In Lake Stevens, major Friday night events are high-school basketball or football games, and a glorious way to spend a summer day is floating...

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In Lake Stevens, major Friday night events are high-school basketball or football games, and a glorious way to spend a summer day is floating in an inner tube on the big lake.

It is a small town full of families, where most everyone knows each other — or at least knows of each other, according to resident Lisa Clawson.

“It has all the major clichés of hometown America, and I love it,” said Clawson, owner of the city’s only bookstore, Lake Stevens Books.

About 50 years ago, the population of this Snohomish County community was 900. Today there are about 15 times as many people — and in two decades, the number of residents is estimated to reach as many as 46,000.

Lake Stevens has been expanding its city limits, and in December added in the 708-acre Frontier Village shopping area.

A nearby transit station now runs buses directly to Everett, Marysville and Seattle.

Lake Stevens is now working on annexing more than 400 acres east of the lake and nearly 300 acres to the west called Soper Hill.

Population: Nearly 13,500 within the city limits; about 30,000 in the Lake Stevens area.

Distance to downtown Seattle: 37 miles

Schools: Lake Stevens is served by the Lake Stevens School District.

Recreation: Lake Stevens is quite popular in the summer for water-skiing and other water sports. There are three parks that offer swimming beaches.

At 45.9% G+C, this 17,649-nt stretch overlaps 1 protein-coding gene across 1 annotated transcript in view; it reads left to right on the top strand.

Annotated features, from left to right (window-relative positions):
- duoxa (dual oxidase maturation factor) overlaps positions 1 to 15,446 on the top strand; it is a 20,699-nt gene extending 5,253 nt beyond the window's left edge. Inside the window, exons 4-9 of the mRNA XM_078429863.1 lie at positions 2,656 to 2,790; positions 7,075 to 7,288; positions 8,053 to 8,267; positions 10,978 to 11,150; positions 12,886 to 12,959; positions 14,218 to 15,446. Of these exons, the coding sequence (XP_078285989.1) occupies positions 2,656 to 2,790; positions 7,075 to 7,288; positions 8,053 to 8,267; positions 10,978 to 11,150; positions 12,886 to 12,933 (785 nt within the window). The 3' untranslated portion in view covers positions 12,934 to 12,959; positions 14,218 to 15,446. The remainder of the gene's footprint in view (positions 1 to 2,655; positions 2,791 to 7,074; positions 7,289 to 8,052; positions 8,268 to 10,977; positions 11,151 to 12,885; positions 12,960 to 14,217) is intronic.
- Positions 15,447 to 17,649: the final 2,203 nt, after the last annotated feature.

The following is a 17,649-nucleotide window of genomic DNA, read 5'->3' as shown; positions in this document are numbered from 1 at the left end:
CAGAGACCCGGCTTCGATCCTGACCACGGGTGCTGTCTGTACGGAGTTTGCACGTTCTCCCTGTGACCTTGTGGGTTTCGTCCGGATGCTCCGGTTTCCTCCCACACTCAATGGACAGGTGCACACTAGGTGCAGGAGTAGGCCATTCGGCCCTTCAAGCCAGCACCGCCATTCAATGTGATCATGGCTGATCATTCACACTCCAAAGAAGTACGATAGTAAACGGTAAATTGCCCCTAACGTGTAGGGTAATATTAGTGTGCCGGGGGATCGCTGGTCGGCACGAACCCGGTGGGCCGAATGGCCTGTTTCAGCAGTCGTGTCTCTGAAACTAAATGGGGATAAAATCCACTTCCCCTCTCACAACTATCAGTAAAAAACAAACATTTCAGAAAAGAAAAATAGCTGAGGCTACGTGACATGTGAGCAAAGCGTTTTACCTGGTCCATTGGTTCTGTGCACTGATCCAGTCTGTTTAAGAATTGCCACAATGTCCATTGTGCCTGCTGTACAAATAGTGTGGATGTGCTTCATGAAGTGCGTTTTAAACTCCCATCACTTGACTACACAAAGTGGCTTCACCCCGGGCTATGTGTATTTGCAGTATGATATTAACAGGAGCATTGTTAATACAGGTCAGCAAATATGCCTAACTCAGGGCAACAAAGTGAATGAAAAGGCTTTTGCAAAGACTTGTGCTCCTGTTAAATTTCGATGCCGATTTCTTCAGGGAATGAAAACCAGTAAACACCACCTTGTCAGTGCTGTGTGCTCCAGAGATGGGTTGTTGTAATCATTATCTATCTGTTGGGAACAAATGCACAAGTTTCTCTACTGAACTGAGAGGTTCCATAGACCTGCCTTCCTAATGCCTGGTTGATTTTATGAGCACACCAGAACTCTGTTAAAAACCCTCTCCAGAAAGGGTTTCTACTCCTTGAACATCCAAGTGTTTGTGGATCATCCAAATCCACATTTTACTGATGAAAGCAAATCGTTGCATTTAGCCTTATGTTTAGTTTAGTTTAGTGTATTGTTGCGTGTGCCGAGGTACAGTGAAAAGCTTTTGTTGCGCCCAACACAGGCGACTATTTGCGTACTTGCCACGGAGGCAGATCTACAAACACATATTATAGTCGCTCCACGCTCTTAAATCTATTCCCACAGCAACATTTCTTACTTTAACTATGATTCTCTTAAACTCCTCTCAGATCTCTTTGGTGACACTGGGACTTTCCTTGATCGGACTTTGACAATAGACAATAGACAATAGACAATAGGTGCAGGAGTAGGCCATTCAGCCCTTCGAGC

Historical moment: In 1905 a railroad spur was built by the Rucker Brothers Timber Co. and soon after, Rucker Mill was opened along the north cove of the lake and established the town of Lake Stevens to support the hundreds of people working in the mill. The mill burned twice and in 1925 was dismantled.

— Seattle Times news researcher Miyoko Wolf

Donna Foster, who has lived in the town her entire life, says Lake Stevens has certainly grown up in the last 20 years.

When she was a kid, her family would have to “go to town” and that meant making a trip to Everett.

Now, “we’re pretty self-sufficient. There’s not much you can’t get in Lake Stevens.”

But despite growth, it is still home to the things signature of a close-knit community: the town’s annual local festival Aquafest, a host of community organizations and church groups, and mom-and-pop type businesses scattered in the northeast’s “old town” area.

For now, Lake Stevens retains its small-town feeling without being in the middle of nowhere, Clawson said.

“There is a tremendous sense of community here,” she said. “There’s a lot going up here that city people aren’t aware of, but if you want to go to a play or a ballet, you can without going into the city.”

Clawson recently bought a 2,000-square-foot home for $330,000 and put her renovated lakeside house up for sale for $750,000.

Realtor Jennifer Barnes, with Barnes Real Estate Group & Keller Williams Realty, says there are a lot of new homes being built in the area and existing homes continue to experience steady appreciation.

Last year, the average existing home in the greater Lake Stevens area was valued at about $360,000 — based on sales figures — and had appreciated more than 20 percent over 2005, according to First American Title Insurance statistics.

New homes cost more, $400,000 on average, and some saw annual appreciation of almost 35 percent, according to those statistics.

Most of the area’s older homes are standard 1970s or 1980s architecture styles — split levels and standard ramblers. New homes are typical of tract developments.

The average rent of apartments, rare sights compared with the majority single-family residences, are around $700 a month.

The city of Lake Stevens found that there is a low job-to-housing ratio, signaling most residents generally commute to work.